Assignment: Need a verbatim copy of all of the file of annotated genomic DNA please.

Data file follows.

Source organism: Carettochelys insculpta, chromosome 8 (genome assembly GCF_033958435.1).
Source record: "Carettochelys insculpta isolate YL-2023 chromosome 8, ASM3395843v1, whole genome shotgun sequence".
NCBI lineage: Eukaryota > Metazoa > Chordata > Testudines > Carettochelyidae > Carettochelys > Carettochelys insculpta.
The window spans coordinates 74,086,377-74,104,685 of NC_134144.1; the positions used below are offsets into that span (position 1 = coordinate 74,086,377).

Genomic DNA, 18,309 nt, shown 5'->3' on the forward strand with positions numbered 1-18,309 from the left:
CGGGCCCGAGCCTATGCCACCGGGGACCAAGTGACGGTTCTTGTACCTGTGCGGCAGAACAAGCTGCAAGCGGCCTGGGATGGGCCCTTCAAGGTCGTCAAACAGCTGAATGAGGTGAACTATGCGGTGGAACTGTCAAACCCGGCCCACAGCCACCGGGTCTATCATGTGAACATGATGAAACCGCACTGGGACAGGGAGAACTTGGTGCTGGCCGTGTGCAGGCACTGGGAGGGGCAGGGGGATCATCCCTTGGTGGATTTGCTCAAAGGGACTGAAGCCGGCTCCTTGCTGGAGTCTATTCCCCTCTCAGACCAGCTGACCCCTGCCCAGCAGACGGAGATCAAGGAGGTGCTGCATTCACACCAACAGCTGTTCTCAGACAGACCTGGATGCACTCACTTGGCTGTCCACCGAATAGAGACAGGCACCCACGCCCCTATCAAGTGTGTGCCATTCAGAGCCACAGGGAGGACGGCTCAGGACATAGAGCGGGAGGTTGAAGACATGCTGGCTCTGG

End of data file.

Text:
Source organism: Carettochelys insculpta, chromosome 8 (genome assembly GCF_033958435.1).
Source record: "Carettochelys insculpta isolate YL-2023 chromosome 8, ASM3395843v1, whole genome shotgun sequence".
NCBI lineage: Eukaryota > Metazoa > Chordata > Testudines > Carettochelyidae > Carettochelys > Carettochelys insculpta.
The window spans coordinates 74,086,377-74,104,685 of NC_134144.1; the positions used below are offsets into that span (position 1 = coordinate 74,086,377).

Genomic DNA, 18,309 nt, shown 5'->3' on the forward strand with positions numbered 1-18,309 from the left:
CGGGCCCGAGCCTATGCCACCGGGGACCAAGTGACGGTTCTTGTACCTGTGCGGCAGAACAAGCTGCAAGCGGCCTGGGATGGGCCCTTCAAGGTCGTCAAACAGCTGAATGAGGTGAACTATGCGGTGGAACTGTCAAACCCGGCCCACAGCCACCGGGTCTATCATGTGAACATGATGAAACCGCACTGGGACAGGGAGAACTTGGTGCTGGCCGTGTGCAGGCACTGGGAGGGGCAGGGGGATCATCCCTTGGTGGATTTGCTCAAAGGGACTGAAGCCGGCTCCTTGCTGGAGTCTATTCCCCTCTCAGACCAGCTGACCCCTGCCCAGCAGACGGAGATCAAGGAGGTGCTGCATTCACACCAACAGCTGTTCTCAGACAGACCTGGATGCACTCACTTGGCTGTCCACCGAATAGAGACAGGCACCCACGCCCCTATCAAGTGTGTGCCATTCAGAGCCACAGGGAGGACGGCTCAGGACATAGAGCGGGAGGTTGAAGACATGCTGGCTCTGG